This piece was written by Kimberley Price, YMCA Youth Parliament Press Gallery member. Thanks Kim for allowing us to share! Read her writing on the 2018 Deafhood team below.
By Kimberley Price
Imagine going to the cinema with your friends, except there is no audio. You can’t understand anything being said so you have to rely on your expertise of lip reading.
You go to another movie, and they say ‘we will have this audio working soon’. You watch the movie and miraculously the audio works! But every 10 seconds it cuts out so you can’t hear anything again.
Imagine going out on your first date to the cinema, you like this guy and you want to impress him. It’s really embarrassing, but you have to go up and ask for a captiview, (which is this clunky weird device). You have to take it with you to your seat and everyone is looking at you, it kind of puts that label out there of ‘Hey everyone, look at me, I’m deaf’.
This is the current movie-going experience for deaf and hard of hearing members of our community.
A team of young people from the deaf and hard of hearing community are fighting to change this after having successfully passed a Bill in Victoria’s Youth Parliament which aims to make cinemas more accessible.
Deaf Children Australia’s Deafhood team, including Nicholas Steer, Cate Dunn, Tayla Percy, Sara Weir and Kelly Sparks, shared their personal experiences of the struggles they regularly face in a simple luxury the majority of Australians take for granted.
The Closed Captioning for Victorian Cinemas 2018 was presented to the Legislative Council this afternoon. The team spoke passionately, eloquently and intellectually about their bill – which will see greater access given to the 20 per cent of Australians who are hard of hearing.
Deaf Children Australia’s chief executive Roz Keenan threw her support behind the team in a statement to the Press Gallery.
“This bill could allow deaf and hard of hearing people, and their families, to have choice of cinema and movie, as hearing peers have,” Ms Keenan said.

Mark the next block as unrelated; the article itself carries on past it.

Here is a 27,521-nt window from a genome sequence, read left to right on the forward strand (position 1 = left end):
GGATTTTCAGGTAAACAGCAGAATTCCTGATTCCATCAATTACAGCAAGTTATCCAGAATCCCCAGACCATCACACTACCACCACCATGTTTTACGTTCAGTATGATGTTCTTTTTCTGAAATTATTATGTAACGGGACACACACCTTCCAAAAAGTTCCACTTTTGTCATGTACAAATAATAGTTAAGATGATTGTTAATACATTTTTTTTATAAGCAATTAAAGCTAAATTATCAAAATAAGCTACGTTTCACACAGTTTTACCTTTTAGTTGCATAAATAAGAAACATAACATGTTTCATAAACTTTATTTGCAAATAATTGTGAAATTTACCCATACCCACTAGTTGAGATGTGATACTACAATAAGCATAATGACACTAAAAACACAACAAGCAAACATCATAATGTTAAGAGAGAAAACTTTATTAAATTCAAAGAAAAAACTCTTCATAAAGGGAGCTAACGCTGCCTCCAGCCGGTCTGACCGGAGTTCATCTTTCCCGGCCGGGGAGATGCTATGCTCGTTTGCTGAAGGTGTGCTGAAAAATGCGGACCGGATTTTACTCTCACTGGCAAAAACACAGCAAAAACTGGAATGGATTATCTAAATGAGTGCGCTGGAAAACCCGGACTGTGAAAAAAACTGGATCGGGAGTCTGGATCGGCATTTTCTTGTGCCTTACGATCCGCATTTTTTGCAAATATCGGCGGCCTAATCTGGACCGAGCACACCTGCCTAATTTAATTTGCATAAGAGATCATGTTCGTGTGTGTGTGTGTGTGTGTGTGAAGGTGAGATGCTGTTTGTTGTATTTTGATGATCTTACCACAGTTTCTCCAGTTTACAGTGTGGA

“This would allow them to actively participate in life and the community on a more equitable basis. For so long, deaf and hard of hearing people have been dictated to by a lack of choice, and underdeveloped and poorly maintained technology, when they just wanted to enjoy the cinema experience. One movie in one cinema on one day of the week does not give them anywhere near the choice and control the greater population enjoys.”
The team highlighted the importance of this bill for all members of society, stating that studies show captioning will help early age readers, reading, literacy, fluency, word knowledge, vocabulary and literacy acquisition, word recognition and listening comprehension, as well as providing great access to the deaf and hard of hearing community.
The Council voted overwhelmingly for the Bill to be passed and it will now be handed to the relevant Member of Parliament for consideration for Victorian legislation.
In the words of Cate Dunn; “the privilege to simply go to the cinema should not be something we need to fight for.”
Kimberley Price is a member of the Youth Parliament Press Gallery 2018.
First Deaf Youth Governor
Thanks to last year’s partnership between DCA and YMCA, Olivia had the opportunity to be part of the first Deafhood team, then supported the 2018 Youth Parliament teams as a volunteer this year. She has now been appointed as the first Deaf Youth Governor for 2019. Olivia says she hopes to improve accessibility for all communities, specifically cultural, disability and LGBTIQA+.
See media and YMCA Press Gallery coverage of the team and their Bill:
We would also like to thank the Office of Children, Youth and Families for their support in funding access for the team.